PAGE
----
A recording of air traffic control officials in Colorado that was posted online appears to indicate a B-2 Spirit stealth bomber was experiencing engine trouble before it was force to conduct an emergency landing yesterday.

The Air Force is still investigating the B-2′s emergency landing Tuesday at the Colorado Springs Airport in Colorado, and has not yet said what may have caused it. But the recording, which was posted by the Facebook group Colorado Springs Crime Watch hours later that day, tracks the Colorado Springs tower’s discussions about the incoming aircraft and refers to an engine being out.

The B-2 was from the 509th Bomb Wing at Whiteman Air Force Base in Missouri, and was taking part in a routine training mission, the wing said.

B-2 Stealth Bomber emergency landing in Colorado Springs

Audio/Video: B-2 Stealth Bomber Emergency Landing at Colorado Springs Airport this morning. The aircraft crew called into Denver Center at about 3 am and gave them info that their number 4 engine was out and that they were about 10 minutes east of Colorado Springs but could not switch to Colorado Springs Airport frequencies to talk directly to them. They were initially going to come in on runway 17L but then came in from the south on runway 35R. They landed about 10-20 minutes later and AMR on scene provided the pilot with oxygen. The aircraft is most likely from the 509th Bomb Wing at Whiteman AFB, Missouri. Airport security was immediately ramped up for aircraft security. This audio/video is also posted on the Colorado Springs Crime News group. Feel free to share! #B2 #Stealth #Bomber #EmergencyLanding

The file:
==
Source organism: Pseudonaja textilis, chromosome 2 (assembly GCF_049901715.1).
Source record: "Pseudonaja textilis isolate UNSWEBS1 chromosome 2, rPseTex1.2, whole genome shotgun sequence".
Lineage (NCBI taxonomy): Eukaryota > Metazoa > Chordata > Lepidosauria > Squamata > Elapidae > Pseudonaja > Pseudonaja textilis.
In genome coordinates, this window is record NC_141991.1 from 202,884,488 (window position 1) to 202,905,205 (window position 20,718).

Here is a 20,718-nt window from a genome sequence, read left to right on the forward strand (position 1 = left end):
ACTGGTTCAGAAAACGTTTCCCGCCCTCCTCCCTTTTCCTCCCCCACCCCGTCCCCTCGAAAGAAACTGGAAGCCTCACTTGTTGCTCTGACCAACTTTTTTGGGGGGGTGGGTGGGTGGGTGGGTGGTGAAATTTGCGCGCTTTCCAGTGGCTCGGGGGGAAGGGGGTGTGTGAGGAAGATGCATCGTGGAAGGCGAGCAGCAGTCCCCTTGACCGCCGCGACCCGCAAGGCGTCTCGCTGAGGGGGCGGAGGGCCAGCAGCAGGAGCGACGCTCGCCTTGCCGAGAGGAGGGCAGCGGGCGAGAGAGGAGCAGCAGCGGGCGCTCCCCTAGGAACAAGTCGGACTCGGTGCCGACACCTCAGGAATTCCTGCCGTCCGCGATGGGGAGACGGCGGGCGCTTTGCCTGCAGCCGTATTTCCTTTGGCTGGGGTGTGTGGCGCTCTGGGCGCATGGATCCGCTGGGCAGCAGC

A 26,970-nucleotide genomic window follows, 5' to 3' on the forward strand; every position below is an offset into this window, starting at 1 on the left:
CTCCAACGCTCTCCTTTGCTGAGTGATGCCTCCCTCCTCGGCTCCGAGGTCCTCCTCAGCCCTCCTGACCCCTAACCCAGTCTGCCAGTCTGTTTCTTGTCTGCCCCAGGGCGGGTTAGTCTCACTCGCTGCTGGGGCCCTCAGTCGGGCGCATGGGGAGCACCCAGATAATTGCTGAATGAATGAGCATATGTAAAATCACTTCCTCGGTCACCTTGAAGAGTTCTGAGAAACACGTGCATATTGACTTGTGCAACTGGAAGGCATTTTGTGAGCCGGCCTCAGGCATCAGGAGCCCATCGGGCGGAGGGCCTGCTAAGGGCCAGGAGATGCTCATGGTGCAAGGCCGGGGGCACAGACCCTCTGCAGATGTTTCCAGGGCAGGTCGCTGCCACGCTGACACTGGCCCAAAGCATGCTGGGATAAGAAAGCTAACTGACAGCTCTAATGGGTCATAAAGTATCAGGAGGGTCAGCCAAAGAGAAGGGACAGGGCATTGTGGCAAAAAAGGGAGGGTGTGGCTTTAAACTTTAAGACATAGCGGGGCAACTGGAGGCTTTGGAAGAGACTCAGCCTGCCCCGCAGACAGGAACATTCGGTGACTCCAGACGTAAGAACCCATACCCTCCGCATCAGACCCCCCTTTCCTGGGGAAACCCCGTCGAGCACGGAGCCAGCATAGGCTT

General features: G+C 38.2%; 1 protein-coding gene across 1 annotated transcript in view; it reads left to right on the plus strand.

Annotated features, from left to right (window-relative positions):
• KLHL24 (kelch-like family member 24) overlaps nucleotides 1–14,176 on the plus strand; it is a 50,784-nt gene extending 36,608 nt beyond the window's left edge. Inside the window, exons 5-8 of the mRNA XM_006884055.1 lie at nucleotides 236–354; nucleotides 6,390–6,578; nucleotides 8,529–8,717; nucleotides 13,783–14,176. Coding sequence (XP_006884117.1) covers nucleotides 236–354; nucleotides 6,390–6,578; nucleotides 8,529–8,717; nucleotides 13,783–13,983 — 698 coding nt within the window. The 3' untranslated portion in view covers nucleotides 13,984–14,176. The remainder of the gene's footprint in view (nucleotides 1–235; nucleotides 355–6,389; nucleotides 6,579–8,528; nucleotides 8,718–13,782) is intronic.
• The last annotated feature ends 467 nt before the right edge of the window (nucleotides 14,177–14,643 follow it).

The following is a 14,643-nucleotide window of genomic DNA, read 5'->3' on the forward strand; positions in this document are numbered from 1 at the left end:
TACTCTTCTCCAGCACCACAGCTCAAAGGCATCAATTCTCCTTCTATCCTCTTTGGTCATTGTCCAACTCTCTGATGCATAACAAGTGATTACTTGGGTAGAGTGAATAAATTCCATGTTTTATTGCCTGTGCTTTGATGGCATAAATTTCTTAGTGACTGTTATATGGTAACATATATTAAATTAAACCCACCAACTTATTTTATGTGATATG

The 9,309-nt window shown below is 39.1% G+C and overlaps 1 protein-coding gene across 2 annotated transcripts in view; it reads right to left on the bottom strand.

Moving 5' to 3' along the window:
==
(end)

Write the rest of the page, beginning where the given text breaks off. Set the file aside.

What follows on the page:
Posted by Colorado Springs Crime Watch on Tuesday, October 23, 2018

The posted audio captures a controller from the tower at the airport relaying information to the Denver Air Route Traffic Control Center about the incoming B-2 experiencing an emergency. The controller says that he has called the fire department and equipment will be standing by when it lands.

The tower attempts to contact the B-2, and the controller says its aircrew is unable to change communication frequencies.

“I’m just relaying through Denver [Air Route Traffic Control] Center all of the information, but as far as I know, it is just the number 4 engine out,” the controller says in the recording. He says he is unable to talk to the aircrew, and says he planned to use a light gun to signal to them.

The B-2 landed safely, and both pilots were unharmed. The Colorado Springs Crime Watch group also said in the post that one or both pilots received oxygen after landing.

The 509th has not yet responded to an inquiry on whether an engine failed on the B-2.